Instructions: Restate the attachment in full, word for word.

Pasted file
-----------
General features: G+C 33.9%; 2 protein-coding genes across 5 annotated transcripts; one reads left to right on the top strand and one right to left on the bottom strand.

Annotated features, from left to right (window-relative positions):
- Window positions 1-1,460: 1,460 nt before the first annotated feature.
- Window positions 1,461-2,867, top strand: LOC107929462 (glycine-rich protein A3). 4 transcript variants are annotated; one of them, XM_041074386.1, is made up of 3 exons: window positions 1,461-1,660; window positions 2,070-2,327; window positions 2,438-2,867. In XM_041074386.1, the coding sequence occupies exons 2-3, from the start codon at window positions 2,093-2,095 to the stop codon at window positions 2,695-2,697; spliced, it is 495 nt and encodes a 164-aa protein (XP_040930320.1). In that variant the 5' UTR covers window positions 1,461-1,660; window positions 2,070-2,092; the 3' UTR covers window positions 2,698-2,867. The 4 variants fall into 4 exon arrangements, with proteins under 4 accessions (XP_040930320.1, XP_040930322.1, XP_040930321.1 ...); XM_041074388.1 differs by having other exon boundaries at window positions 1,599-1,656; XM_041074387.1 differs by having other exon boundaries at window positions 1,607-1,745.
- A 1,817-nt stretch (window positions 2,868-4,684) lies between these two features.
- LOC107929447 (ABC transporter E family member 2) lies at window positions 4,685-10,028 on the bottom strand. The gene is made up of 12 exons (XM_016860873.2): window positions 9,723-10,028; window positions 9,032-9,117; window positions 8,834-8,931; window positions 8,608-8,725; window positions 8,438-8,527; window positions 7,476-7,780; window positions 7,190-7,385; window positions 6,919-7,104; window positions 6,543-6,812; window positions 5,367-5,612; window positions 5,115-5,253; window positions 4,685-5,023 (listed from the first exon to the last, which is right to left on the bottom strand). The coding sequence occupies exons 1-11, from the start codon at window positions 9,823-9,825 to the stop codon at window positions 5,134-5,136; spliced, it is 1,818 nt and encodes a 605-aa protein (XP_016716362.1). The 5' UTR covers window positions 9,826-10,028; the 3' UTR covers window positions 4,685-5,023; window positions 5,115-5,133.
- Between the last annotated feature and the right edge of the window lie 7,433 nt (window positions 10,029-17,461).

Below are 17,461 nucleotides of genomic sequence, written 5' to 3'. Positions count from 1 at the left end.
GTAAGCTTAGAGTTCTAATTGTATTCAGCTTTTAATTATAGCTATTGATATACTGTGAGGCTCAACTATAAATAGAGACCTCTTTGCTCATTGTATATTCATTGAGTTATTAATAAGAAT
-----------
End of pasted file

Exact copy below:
General features: G+C 33.9%; 2 protein-coding genes across 5 annotated transcripts; one reads left to right on the top strand and one right to left on the bottom strand.

Annotated features, from left to right (window-relative positions):
- Window positions 1-1,460: 1,460 nt before the first annotated feature.
- Window positions 1,461-2,867, top strand: LOC107929462 (glycine-rich protein A3). 4 transcript variants are annotated; one of them, XM_041074386.1, is made up of 3 exons: window positions 1,461-1,660; window positions 2,070-2,327; window positions 2,438-2,867. In XM_041074386.1, the coding sequence occupies exons 2-3, from the start codon at window positions 2,093-2,095 to the stop codon at window positions 2,695-2,697; spliced, it is 495 nt and encodes a 164-aa protein (XP_040930320.1). In that variant the 5' UTR covers window positions 1,461-1,660; window positions 2,070-2,092; the 3' UTR covers window positions 2,698-2,867. The 4 variants fall into 4 exon arrangements, with proteins under 4 accessions (XP_040930320.1, XP_040930322.1, XP_040930321.1 ...); XM_041074388.1 differs by having other exon boundaries at window positions 1,599-1,656; XM_041074387.1 differs by having other exon boundaries at window positions 1,607-1,745.
- A 1,817-nt stretch (window positions 2,868-4,684) lies between these two features.
- LOC107929447 (ABC transporter E family member 2) lies at window positions 4,685-10,028 on the bottom strand. The gene is made up of 12 exons (XM_016860873.2): window positions 9,723-10,028; window positions 9,032-9,117; window positions 8,834-8,931; window positions 8,608-8,725; window positions 8,438-8,527; window positions 7,476-7,780; window positions 7,190-7,385; window positions 6,919-7,104; window positions 6,543-6,812; window positions 5,367-5,612; window positions 5,115-5,253; window positions 4,685-5,023 (listed from the first exon to the last, which is right to left on the bottom strand). The coding sequence occupies exons 1-11, from the start codon at window positions 9,823-9,825 to the stop codon at window positions 5,134-5,136; spliced, it is 1,818 nt and encodes a 605-aa protein (XP_016716362.1). The 5' UTR covers window positions 9,826-10,028; the 3' UTR covers window positions 4,685-5,023; window positions 5,115-5,133.
- Between the last annotated feature and the right edge of the window lie 7,433 nt (window positions 10,029-17,461).

Below are 17,461 nucleotides of genomic sequence, written 5' to 3'. Positions count from 1 at the left end.
GTAAGCTTAGAGTTCTAATTGTATTCAGCTTTTAATTATAGCTATTGATATACTGTGAGGCTCAACTATAAATAGAGACCTCTTTGCTCATTGTATATTCATTGAGTTATTAATAAGAAT